I did some informal research about why non-black people don’t see movies with predominantly black casts and many of the responses I received were that the films aren’t marketed to them. That is, in their daily lives non-black moviegoers are not bombarded with advertisements to go see a particular black film in the way that say, a black moviegoer might be because of their social location. Or maybe the websites that non-black moviegoers visit don’t have advertisements for black films. Furthermore, reviews of black films are buried so that you must search for them to find—which means you had to know about the film first. The latter is what one respondent to my informal survey said. I took this survey prior to opening weekend for “Baggage Claim” and the respondent stated, “Almost all the media I consume is geared at white audiences and the only place I read movie reviews is NYTimes.com, where I had to dig a bit to even find ‘Baggage Claim.’ It was given a two-paragraph review, not the star spot that went to ‘Don Jon,’ a white romantic comedy.” This respondent also cosigned with the sentiments of another respondent who said she doesn’t see more black romantic comedies because she thinks that there will be a cultural subtext that she’ll miss and it’ll make the movie less meaningful. To these two young, white women, black romantic comedies have the potential of shutting out a white audience based on the assumption that it traffics in a cultural subtext that isn’t accessible to white people. This sentiment echoes some of the findings in Weaver’s study which indicated that producers are hesitant to cast minorities in race-neutral romantic roles because the white audience will perceive the film as “not for them.” The study goes on to say, “…but White audiences perceive romantic films with minorities as “not for them” because they seldom see minorities in race-neutral romantic roles. But this “not for them” seems to be based on presumption and not purposeful selective exposure to black films. White audiences may assume that a film is “not for them” but until they get up and out to see the film they will never know it is actually for them. Not “for them” as in it will teach them some lesson about the black lived-experience but that it will show them that the struggle to find love and meaning is a shared struggle and a universal experience of humanity.

I agree with what USC Professor Todd Boyd, chair for the study of race and popular culture and professor of critical studies said, “Black people do the same things that other people do…It’s not so much a deeper message as it is a reflection of humanity in a society that has not always visualized or valued black humanity.” The common denominator between black and white romantic comedies is that they are both about the search for love. Actually there are two common denominators, humanity and love. The pursuit of love, be it philial, agape, or eros is a concern of humanity. It is not just the concern of pretty white ingénues, strong black females, nerdy white guys, or commitment-phobic black men, but of Asians, South Asians, Africans and Latin@s, among others. The pursuit of love isn’t just about love as it relates to marriage but love as a guiding principle of life. Love that connects family, friends, strangers, and humanity to each other. The binary we set up in terms of black and white love in cinema can short sight our vision of love in reality, making love appear to be a race-themed issue. I’ve heard people say, “Black love is beautiful,” but I don’t think they realize the limits it places on love–especially if they believe God is love. I’m trying to avoid being trite by saying that love is colorblind but I think I have to go there for the sake of this particular discourse. As it concerns the visions of love that we support in the media, that which we take in repeatedly can become our reality. It is no wonder that in some parts of the country and the world, interracial dating is still frowned upon. We have created this monster by perpetuating images of intraracial relationships as normative in the media and then we make interracial relationships the subject of controversy and complication, bracketing the power of love to break through all of this–“Something New,” the interracial love rom-com is the perfect example of this.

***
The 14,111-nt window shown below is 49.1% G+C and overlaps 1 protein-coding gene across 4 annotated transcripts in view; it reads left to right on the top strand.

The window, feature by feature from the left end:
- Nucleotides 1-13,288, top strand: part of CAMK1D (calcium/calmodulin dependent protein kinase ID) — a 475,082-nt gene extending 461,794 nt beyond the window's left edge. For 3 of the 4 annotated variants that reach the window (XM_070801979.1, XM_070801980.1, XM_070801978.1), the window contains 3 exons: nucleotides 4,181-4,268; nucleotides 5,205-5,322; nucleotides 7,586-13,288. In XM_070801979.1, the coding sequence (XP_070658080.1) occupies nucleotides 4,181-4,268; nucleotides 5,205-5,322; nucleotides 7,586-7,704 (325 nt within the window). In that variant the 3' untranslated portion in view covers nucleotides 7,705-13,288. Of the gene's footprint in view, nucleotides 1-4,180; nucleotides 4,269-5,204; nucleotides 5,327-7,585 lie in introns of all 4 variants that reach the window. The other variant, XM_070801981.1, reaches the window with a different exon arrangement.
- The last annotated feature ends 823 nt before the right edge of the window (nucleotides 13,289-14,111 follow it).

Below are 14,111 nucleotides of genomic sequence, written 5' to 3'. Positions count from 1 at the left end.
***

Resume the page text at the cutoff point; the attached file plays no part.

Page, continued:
In order for us to really see something new it will require us to step out of our comfort zones. For people not to assume a film is “not for them” or “race-themed” because one race is predominant in the film–because after all, we haven’t called the thousands of white rom-coms, “white supremacist love stories.” Many black women have rushed to see Sandra Bullock fumble and flail toward love because we wanted to see a love story, not a white love story, just a love story. Shouldn’t many white women rush to see “The Best Man Holiday” or “Baggage Claim” because they too want to see a great love story? Not a black love story, not a race-themed movie, but a love story. Any reminder of the power of love should be a must-see movie regardless of race, ethnicity, gender or sexuality. It is time for Hollywood producers to have the courage to consistently cast non-white actors in so-called “race neutral roles” and risk temporary discomfort so that their films will look more like reality than white-washed fairytale. And it is time for people to acknowledge that the black experience is not monolithic and, in the words of Professor Boyd, “Not every black person has lived a heroic life, died a tragic death or interacted with famous people in a subservient capacity.” Black romantic comedies are worth seeing because they bind us together in the search for love, that which is one of our highest calls in humanity according to scripture. To love our neighbors as ourselves in the context of cinematic portrayal is to love their images of love as much as we love our own images of love and recall what it is that we have in common, love and humanity.